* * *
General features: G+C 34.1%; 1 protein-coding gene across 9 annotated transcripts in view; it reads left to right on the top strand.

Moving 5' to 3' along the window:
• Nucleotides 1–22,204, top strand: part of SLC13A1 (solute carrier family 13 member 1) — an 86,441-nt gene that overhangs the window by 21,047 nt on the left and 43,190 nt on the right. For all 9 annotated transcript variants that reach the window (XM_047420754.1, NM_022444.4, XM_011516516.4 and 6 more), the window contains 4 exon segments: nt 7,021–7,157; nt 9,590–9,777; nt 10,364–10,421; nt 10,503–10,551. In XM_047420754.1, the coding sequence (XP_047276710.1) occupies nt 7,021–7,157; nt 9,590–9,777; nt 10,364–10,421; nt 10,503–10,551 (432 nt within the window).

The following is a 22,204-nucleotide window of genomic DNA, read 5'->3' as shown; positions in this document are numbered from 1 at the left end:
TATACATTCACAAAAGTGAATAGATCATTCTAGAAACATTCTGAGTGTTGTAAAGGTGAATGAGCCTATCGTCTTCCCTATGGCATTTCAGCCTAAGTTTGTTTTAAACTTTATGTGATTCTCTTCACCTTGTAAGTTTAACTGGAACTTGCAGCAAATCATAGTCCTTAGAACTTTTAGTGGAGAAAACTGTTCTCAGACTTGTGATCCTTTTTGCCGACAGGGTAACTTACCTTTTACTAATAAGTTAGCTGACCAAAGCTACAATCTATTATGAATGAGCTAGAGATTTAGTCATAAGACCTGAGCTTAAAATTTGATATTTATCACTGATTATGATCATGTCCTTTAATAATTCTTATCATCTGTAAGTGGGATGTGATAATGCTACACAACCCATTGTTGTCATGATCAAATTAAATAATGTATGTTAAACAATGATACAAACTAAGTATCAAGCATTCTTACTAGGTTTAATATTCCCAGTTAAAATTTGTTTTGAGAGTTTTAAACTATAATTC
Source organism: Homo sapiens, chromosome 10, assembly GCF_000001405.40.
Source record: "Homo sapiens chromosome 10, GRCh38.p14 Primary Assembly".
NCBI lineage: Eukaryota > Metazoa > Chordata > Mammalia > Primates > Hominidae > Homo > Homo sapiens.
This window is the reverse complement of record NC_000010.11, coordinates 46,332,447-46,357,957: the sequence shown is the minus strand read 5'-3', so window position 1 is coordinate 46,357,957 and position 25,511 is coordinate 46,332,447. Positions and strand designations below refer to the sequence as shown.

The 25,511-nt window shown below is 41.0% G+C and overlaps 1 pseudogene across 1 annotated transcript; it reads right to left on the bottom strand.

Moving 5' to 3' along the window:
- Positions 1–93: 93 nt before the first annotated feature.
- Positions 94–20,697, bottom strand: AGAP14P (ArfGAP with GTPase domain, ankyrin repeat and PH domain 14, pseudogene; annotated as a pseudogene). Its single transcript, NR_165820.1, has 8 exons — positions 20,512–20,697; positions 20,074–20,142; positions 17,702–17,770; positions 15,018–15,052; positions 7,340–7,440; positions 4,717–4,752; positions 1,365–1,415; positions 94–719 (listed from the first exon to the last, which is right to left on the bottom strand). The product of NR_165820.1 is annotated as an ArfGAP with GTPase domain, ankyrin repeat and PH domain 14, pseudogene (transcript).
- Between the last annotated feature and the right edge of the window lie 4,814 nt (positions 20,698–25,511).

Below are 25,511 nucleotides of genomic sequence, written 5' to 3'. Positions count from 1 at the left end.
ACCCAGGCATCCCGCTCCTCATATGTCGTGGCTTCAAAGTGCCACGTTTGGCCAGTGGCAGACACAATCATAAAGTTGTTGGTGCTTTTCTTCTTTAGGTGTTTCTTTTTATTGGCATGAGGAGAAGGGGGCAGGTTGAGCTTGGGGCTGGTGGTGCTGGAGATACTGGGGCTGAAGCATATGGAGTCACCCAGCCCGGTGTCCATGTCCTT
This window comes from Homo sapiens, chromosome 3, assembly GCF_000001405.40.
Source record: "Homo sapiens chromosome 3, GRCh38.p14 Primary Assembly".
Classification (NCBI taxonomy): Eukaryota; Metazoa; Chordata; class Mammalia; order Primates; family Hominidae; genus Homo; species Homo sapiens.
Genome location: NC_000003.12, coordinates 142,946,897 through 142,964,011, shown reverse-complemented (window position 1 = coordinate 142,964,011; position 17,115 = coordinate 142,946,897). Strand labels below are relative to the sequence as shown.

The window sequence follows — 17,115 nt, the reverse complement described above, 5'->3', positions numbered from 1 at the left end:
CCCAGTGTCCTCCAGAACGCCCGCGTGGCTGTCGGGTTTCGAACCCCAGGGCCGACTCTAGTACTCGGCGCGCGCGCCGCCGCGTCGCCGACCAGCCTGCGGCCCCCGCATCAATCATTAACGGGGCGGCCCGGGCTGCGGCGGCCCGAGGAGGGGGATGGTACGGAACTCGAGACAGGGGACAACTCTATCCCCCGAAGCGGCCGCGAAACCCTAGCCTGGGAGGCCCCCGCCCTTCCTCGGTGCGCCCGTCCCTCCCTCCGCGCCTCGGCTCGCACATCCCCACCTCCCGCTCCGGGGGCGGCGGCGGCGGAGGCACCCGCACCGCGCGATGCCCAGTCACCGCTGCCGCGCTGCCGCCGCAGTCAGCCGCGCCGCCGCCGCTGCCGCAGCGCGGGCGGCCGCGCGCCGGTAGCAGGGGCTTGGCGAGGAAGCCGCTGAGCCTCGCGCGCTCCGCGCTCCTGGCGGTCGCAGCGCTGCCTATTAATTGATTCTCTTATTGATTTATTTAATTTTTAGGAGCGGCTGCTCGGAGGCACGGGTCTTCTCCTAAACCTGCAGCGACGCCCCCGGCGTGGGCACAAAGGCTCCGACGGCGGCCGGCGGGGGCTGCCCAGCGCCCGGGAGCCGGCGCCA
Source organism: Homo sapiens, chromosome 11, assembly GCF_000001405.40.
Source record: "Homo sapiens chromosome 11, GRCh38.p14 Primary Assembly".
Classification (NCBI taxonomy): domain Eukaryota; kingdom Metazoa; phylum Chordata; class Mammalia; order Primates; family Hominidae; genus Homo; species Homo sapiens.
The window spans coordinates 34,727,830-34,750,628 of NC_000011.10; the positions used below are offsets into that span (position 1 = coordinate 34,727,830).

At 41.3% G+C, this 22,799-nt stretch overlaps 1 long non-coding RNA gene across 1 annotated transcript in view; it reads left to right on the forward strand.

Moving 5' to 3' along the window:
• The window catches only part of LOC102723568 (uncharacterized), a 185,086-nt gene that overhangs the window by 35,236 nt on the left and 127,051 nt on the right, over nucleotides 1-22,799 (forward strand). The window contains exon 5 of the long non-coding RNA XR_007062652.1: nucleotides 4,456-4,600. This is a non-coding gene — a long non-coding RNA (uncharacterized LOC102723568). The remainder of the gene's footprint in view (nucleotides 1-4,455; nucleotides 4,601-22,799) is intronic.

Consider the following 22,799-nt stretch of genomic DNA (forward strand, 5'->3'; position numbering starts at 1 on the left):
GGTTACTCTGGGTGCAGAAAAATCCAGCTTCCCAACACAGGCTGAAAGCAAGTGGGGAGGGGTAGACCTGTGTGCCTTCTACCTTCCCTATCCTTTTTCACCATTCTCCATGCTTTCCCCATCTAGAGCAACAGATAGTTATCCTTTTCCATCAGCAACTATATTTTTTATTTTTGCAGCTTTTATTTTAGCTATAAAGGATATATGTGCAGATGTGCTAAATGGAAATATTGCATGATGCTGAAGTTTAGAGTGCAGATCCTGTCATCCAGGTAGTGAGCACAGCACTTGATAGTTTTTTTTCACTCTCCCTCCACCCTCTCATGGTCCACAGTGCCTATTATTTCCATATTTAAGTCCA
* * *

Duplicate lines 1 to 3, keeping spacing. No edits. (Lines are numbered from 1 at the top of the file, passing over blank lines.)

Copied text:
General features: G+C 34.1%; 1 protein-coding gene across 9 annotated transcripts in view; it reads left to right on the top strand.

Moving 5' to 3' along the window:
• Nucleotides 1–22,204, top strand: part of SLC13A1 (solute carrier family 13 member 1) — an 86,441-nt gene that overhangs the window by 21,047 nt on the left and 43,190 nt on the right. For all 9 annotated transcript variants that reach the window (XM_047420754.1, NM_022444.4, XM_011516516.4 and 6 more), the window contains 4 exon segments: nt 7,021–7,157; nt 9,590–9,777; nt 10,364–10,421; nt 10,503–10,551. In XM_047420754.1, the coding sequence (XP_047276710.1) occupies nt 7,021–7,157; nt 9,590–9,777; nt 10,364–10,421; nt 10,503–10,551 (432 nt within the window).